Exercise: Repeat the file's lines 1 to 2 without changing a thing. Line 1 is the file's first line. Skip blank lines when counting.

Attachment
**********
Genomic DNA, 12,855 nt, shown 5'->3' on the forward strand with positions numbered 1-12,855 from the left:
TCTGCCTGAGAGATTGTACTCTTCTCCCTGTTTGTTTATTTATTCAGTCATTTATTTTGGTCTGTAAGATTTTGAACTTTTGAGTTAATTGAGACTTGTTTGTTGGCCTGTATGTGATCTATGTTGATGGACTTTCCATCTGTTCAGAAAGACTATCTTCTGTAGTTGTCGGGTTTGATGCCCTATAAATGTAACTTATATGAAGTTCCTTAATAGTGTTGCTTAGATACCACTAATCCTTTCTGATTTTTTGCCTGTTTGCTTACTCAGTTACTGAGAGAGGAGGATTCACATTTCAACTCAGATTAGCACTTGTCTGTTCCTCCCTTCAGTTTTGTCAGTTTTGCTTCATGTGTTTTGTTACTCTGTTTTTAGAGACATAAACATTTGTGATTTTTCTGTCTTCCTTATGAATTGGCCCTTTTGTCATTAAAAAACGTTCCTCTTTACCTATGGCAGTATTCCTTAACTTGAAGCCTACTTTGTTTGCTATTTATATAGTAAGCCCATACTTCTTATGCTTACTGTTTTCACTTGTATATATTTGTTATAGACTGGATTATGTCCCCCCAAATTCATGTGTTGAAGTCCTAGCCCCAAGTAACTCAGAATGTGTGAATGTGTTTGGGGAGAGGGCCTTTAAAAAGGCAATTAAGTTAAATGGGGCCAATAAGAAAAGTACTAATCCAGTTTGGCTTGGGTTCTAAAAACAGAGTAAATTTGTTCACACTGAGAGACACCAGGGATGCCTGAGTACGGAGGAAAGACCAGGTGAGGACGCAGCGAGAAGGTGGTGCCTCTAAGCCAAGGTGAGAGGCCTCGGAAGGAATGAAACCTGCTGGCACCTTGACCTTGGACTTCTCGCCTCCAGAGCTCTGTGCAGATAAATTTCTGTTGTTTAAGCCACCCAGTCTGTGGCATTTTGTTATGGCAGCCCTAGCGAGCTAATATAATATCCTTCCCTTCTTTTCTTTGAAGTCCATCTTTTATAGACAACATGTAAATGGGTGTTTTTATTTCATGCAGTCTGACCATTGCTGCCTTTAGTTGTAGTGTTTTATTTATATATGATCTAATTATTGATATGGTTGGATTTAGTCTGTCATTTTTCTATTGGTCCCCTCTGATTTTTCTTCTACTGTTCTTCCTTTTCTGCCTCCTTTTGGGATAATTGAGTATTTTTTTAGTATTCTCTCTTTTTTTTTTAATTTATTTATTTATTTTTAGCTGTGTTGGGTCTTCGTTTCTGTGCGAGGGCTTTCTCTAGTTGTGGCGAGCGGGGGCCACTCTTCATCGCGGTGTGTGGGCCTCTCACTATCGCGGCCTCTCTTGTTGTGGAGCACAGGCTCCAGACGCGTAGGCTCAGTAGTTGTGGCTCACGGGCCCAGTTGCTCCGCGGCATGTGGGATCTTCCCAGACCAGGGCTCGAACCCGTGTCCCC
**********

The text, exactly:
Genomic DNA, 12,855 nt, shown 5'->3' on the forward strand with positions numbered 1-12,855 from the left:
TCTGCCTGAGAGATTGTACTCTTCTCCCTGTTTGTTTATTTATTCAGTCATTTATTTTGGTCTGTAAGATTTTGAACTTTTGAGTTAATTGAGACTTGTTTGTTGGCCTGTATGTGATCTATGTTGATGGACTTTCCATCTGTTCAGAAAGACTATCTTCTGTAGTTGTCGGGTTTGATGCCCTATAAATGTAACTTATATGAAGTTCCTTAATAGTGTTGCTTAGATACCACTAATCCTTTCTGATTTTTTGCCTGTTTGCTTACTCAGTTACTGAGAGAGGAGGATTCACATTTCAACTCAGATTAGCACTTGTCTGTTCCTCCCTTCAGTTTTGTCAGTTTTGCTTCATGTGTTTTGTTACTCTGTTTTTAGAGACATAAACATTTGTGATTTTTCTGTCTTCCTTATGAATTGGCCCTTTTGTCATTAAAAAACGTTCCTCTTTACCTATGGCAGTATTCCTTAACTTGAAGCCTACTTTGTTTGCTATTTATATAGTAAGCCCATACTTCTTATGCTTACTGTTTTCACTTGTATATATTTGTTATAGACTGGATTATGTCCCCCCAAATTCATGTGTTGAAGTCCTAGCCCCAAGTAACTCAGAATGTGTGAATGTGTTTGGGGAGAGGGCCTTTAAAAAGGCAATTAAGTTAAATGGGGCCAATAAGAAAAGTACTAATCCAGTTTGGCTTGGGTTCTAAAAACAGAGTAAATTTGTTCACACTGAGAGACACCAGGGATGCCTGAGTACGGAGGAAAGACCAGGTGAGGACGCAGCGAGAAGGTGGTGCCTCTAAGCCAAGGTGAGAGGCCTCGGAAGGAATGAAACCTGCTGGCACCTTGACCTTGGACTTCTCGCCTCCAGAGCTCTGTGCAGATAAATTTCTGTTGTTTAAGCCACCCAGTCTGTGGCATTTTGTTATGGCAGCCCTAGCGAGCTAATATAATATCCTTCCCTTCTTTTCTTTGAAGTCCATCTTTTATAGACAACATGTAAATGGGTGTTTTTATTTCATGCAGTCTGACCATTGCTGCCTTTAGTTGTAGTGTTTTATTTATATATGATCTAATTATTGATATGGTTGGATTTAGTCTGTCATTTTTCTATTGGTCCCCTCTGATTTTTCTTCTACTGTTCTTCCTTTTCTGCCTCCTTTTGGGATAATTGAGTATTTTTTTAGTATTCTCTCTTTTTTTTTTAATTTATTTATTTATTTTTAGCTGTGTTGGGTCTTCGTTTCTGTGCGAGGGCTTTCTCTAGTTGTGGCGAGCGGGGGCCACTCTTCATCGCGGTGTGTGGGCCTCTCACTATCGCGGCCTCTCTTGTTGTGGAGCACAGGCTCCAGACGCGTAGGCTCAGTAGTTGTGGCTCACGGGCCCAGTTGCTCCGCGGCATGTGGGATCTTCCCAGACCAGGGCTCGAACCCGTGTCCCC